Saturday, 1 November 2014

Variations of Poomsae; Have we lost something?

Previous in my blog I have made the case that the Kukkiwon has changed its standard over the years. These days I believe that the Kukkiwon standard has been largely if not completly the same all this time but the emphasis on standarisation became much larger after 2006. Many masters around the world tweaked the KTA forms based on their own experiences and experimentations along with whatever Kwan lineage they belonged to or hailed from. Some practise and study under insecure imature instructors who demand an almost religous cult like obidience and "loyalty" from their students, insisting that they study with them and them alone and it is not tolerated if they study under different instructors or God forbid different arts.

My teacher is the opposite. He has always encouraged us to seek out additional knowledge and in the summer festivals (he does not like the term summer "camp") he always made sure to provide instructors of different martial arts. This way we could enjoy Taekwondo instructors from Korea, Taek Kyon masters, Hapkido masters, Son Mudo masters etc. This oppertunity to learn from other instructors also came with learning or practising Poomsae under different instructors of different viewpoints.

Before 2006 you would learn variations in Poomsae that were unique to the instructor. It could be as trivial as where to Chamber or wether the open handed Block in Chil Jang was very close to your chest or more out from your body to larger variations such as changing the attacking tool. These days we learn one and only one standard (the Kukkiwon standard). Learning it ONE way is great for it is easier to judge in competitions, it is easier to compete in synchro poomsae or "team poomsae" and also you can move from one part of the country to the next changing Dojang without having to change the way you learned your Poomsae. But this adherance to one standard came with a cost in my personal opinion. No longer do you see (or at least not as often as before) the personal variations that the different masters had on their Poomsae. In Norway you could easily identify those who came from each different masters lineage from how they did their forms. The variations were looked upon as variations not as right or wrong.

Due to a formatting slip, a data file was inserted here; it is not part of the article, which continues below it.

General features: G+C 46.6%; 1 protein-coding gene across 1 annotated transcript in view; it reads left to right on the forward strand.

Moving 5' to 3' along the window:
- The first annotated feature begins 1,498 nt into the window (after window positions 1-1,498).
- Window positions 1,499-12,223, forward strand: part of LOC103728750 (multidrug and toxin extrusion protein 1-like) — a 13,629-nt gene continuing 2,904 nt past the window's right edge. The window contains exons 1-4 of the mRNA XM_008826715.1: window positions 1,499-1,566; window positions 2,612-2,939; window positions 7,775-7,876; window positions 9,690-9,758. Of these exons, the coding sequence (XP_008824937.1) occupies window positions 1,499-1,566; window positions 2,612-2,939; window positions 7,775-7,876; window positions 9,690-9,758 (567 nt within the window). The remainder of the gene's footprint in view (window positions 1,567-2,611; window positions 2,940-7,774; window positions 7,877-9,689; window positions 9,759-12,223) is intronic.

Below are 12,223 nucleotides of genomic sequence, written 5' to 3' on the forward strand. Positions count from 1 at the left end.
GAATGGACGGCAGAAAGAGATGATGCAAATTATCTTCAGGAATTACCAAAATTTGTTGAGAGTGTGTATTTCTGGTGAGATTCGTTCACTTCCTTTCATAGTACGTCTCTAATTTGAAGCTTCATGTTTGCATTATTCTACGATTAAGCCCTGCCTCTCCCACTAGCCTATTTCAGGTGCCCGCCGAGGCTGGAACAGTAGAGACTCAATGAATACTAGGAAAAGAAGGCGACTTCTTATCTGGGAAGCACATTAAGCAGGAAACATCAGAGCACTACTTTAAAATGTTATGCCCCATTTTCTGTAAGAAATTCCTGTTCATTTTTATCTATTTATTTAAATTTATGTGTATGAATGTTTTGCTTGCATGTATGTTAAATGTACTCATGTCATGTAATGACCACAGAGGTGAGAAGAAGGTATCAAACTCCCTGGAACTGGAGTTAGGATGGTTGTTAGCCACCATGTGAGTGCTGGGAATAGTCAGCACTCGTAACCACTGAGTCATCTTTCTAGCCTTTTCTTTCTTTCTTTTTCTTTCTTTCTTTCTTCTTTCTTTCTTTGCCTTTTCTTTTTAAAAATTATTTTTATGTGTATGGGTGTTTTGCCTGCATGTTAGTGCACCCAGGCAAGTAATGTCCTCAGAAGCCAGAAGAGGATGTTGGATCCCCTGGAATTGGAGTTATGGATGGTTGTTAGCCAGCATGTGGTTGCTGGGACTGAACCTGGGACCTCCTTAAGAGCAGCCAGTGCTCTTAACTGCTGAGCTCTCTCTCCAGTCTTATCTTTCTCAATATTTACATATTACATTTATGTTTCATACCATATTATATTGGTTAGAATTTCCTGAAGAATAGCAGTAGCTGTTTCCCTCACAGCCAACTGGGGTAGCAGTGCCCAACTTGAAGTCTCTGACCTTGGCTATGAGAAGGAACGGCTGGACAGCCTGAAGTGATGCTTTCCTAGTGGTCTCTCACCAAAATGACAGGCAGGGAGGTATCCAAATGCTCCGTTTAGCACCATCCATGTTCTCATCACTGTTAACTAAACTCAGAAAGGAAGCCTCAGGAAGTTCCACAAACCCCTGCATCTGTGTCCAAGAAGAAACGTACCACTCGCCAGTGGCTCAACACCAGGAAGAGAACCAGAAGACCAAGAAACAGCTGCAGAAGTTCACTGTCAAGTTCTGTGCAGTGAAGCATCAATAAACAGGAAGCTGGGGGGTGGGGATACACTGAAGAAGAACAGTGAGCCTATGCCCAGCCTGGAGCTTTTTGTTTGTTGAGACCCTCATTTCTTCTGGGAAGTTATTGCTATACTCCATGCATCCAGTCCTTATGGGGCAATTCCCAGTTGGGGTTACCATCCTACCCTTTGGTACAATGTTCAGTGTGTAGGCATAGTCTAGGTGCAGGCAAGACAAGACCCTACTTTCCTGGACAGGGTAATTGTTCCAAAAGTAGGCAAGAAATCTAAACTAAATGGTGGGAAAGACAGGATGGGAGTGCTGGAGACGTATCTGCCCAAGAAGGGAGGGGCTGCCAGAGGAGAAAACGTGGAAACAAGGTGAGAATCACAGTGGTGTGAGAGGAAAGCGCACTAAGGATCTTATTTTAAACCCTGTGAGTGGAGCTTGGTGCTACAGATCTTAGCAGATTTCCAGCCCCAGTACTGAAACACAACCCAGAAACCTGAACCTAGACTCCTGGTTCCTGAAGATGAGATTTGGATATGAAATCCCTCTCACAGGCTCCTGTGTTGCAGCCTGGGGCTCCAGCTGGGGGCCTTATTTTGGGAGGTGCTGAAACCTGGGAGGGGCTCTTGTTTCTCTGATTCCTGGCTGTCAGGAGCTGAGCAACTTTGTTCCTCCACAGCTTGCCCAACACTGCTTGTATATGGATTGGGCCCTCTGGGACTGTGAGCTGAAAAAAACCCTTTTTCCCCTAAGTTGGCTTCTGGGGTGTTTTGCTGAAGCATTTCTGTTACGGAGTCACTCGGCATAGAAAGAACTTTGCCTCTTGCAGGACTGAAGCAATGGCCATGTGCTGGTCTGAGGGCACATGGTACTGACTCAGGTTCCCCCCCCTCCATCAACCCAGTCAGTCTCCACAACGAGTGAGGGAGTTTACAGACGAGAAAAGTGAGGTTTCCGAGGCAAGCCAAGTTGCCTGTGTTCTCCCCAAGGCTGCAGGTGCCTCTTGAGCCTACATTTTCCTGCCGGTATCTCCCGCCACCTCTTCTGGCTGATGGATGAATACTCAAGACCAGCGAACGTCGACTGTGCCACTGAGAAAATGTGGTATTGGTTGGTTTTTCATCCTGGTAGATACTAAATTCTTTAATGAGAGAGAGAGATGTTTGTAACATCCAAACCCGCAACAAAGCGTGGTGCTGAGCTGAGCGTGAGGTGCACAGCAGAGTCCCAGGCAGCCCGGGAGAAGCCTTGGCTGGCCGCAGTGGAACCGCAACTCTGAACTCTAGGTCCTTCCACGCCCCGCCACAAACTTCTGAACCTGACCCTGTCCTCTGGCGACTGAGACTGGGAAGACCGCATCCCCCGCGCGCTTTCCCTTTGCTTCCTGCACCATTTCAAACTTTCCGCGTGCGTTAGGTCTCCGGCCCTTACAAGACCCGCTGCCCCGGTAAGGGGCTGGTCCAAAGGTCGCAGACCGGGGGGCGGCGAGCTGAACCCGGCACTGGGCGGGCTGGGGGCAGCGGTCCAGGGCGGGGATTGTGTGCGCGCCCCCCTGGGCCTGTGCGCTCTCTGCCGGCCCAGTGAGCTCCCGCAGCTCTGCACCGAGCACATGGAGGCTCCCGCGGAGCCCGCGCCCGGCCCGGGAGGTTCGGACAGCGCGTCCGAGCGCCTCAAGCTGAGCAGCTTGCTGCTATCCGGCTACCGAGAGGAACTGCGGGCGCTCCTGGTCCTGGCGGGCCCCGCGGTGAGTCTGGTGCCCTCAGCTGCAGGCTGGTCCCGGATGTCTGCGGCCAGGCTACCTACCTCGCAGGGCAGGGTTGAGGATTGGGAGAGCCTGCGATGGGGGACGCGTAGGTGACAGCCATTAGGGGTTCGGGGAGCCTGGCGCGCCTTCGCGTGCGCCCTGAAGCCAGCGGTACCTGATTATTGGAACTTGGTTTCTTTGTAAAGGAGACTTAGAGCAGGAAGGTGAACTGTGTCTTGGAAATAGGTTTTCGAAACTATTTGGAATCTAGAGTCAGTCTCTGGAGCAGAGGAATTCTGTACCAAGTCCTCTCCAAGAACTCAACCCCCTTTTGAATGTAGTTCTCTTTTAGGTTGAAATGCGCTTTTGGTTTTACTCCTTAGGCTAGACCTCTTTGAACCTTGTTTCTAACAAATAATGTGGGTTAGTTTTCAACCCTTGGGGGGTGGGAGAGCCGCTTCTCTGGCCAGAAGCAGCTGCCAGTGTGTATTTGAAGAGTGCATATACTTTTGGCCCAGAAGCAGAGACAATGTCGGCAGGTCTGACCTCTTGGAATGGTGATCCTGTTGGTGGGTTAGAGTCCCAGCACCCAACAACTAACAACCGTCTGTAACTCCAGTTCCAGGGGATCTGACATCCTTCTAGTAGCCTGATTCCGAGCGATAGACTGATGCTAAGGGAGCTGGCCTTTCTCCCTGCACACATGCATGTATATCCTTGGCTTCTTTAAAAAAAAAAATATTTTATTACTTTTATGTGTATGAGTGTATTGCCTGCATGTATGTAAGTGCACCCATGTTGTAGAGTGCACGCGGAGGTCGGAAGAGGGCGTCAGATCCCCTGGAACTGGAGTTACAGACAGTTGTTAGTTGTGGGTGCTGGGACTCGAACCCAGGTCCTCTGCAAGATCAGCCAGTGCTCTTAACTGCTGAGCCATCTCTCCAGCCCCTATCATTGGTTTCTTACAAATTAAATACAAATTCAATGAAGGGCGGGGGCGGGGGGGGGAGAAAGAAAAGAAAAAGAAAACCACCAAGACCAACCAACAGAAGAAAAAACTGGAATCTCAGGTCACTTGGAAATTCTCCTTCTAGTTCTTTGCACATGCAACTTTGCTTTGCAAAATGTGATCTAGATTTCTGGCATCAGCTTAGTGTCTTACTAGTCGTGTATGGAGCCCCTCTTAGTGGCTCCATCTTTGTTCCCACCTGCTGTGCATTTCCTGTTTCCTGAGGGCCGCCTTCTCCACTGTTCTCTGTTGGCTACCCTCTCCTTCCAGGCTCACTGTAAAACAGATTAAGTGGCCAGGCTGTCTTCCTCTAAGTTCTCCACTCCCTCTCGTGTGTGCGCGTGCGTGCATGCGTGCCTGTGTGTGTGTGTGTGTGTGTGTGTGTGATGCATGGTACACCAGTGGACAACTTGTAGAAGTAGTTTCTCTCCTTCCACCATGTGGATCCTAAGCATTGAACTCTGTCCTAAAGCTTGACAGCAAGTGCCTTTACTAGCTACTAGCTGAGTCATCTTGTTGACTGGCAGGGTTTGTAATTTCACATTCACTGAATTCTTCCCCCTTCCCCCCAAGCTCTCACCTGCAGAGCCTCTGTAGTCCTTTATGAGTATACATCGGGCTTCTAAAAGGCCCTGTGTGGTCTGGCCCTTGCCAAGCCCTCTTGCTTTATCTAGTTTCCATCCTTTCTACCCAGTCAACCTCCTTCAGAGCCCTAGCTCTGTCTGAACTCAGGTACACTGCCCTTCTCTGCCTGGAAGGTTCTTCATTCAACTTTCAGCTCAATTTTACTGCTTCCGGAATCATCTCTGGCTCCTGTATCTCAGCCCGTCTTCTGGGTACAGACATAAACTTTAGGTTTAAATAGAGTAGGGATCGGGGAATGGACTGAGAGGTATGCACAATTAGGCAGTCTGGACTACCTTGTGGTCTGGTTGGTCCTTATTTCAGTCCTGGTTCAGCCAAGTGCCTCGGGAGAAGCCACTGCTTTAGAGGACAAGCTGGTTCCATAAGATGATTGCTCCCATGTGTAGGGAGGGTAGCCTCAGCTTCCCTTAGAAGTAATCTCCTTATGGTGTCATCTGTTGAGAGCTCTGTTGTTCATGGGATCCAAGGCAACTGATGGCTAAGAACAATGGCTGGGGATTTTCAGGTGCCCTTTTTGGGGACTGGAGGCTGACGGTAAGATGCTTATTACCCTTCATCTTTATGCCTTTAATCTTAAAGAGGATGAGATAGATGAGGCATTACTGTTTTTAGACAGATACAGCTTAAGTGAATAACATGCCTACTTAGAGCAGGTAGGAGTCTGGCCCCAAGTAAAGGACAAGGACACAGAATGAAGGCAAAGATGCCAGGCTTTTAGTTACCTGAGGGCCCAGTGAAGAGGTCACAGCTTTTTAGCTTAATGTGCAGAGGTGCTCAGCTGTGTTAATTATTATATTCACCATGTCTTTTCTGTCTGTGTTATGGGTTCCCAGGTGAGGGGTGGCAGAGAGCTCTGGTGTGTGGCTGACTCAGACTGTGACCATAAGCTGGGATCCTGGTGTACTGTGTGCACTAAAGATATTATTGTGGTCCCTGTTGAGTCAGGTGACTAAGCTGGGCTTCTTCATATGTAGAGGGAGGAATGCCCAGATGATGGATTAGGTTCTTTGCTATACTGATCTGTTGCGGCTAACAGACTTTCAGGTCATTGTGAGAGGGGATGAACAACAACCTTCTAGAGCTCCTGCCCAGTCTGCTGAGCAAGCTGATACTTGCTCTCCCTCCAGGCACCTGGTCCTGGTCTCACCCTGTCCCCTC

At one particular summer camp I was training in Taegeuk Chil Jang under a Korean Master (I will call him "Master Kim in this post but that was not his real name) and Master Kim was and still is one of the most well rounded masters I have trained with. He was also known as a street brawler in his younger years and had a deep knowledge of the practical application of Taekwondo. In Taegeuk Chil Jang we do a knee strike and then a technique called a double uppercut or something is done to the opponents stomach. Master Kim taught me to change the striking tool from a regular fist (the two knuckles) to "Bam Joomeok" or the midle joint of the long finger instead. Trying this in sparring or self defense training showed that using the technique the way it is normally taught was or is effective and can take the breath out of people, but doing it the Master Kim way actually ends fights alltogether! I am the only one from that training session that still practise Taekwondo today so as far as I know in Norway I am the only one that was ever taught this variation from a Taekwondo master. My own teacher has always followed the regular uppercut punches and I have followed my Teachers version while still maintaining the variation I learned for personal use. Variations like that steeped in practical experience are no more. The only thing that matters these days are copying the Kukkiwon standard and as I wrote before having one standard is great but I also think that we should be able to experiment and even permit some variation in performance at advanced levels like black belt level.

Do not get me wrong, variation for variations sake is wrong, but having a variation in technique based on long and practical experience is not such a bad thing in my own opinion. There are or were those who would change things simply to put their own stamp on their students for egotistical reasons, this is not what I am talking about in this post but rather variations based on real life experience and experimentations to further our art.

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  1. I believe I understand where you are coming from, Ørjan, but where is it you want to end up? What is your suggestion for this apparent problem? Are you proposing that we learn both the KKW standard and our Master's lineage flavor? Do you feel we should ignore the KKW standard and focus only on what our Master has proven in his experience or learned from his Master? Do you propose we spar using our Poomsae in a realistic fashion to gain more insight?

    As a seasoned Taekwondoin, I believe that I know the KKW standard well enough to then build upon the Poomsae in more practical manners. I am not certain if people do this in general or if they need guidance to achieve this. Picking up a book on TKD and using it to extend the basic hand and foot applications and encouraging them to understand that our standard is just a basic blueprint to allow someone to add their flavor might go a long way to helping someone develop their own "style" along with the Kukkiwon standard and might mitigate this issue you see.

    I'm curious to see what potential solutions or ideas for a solution you might have to this issue you bring up.

    1. My mind is a messy Place :-P I have brought up the issue but I am afraid I have yet to find a solution:-( I do propose we spar using Our Poomsae in a realistic fashion to gain more Insight though ;-)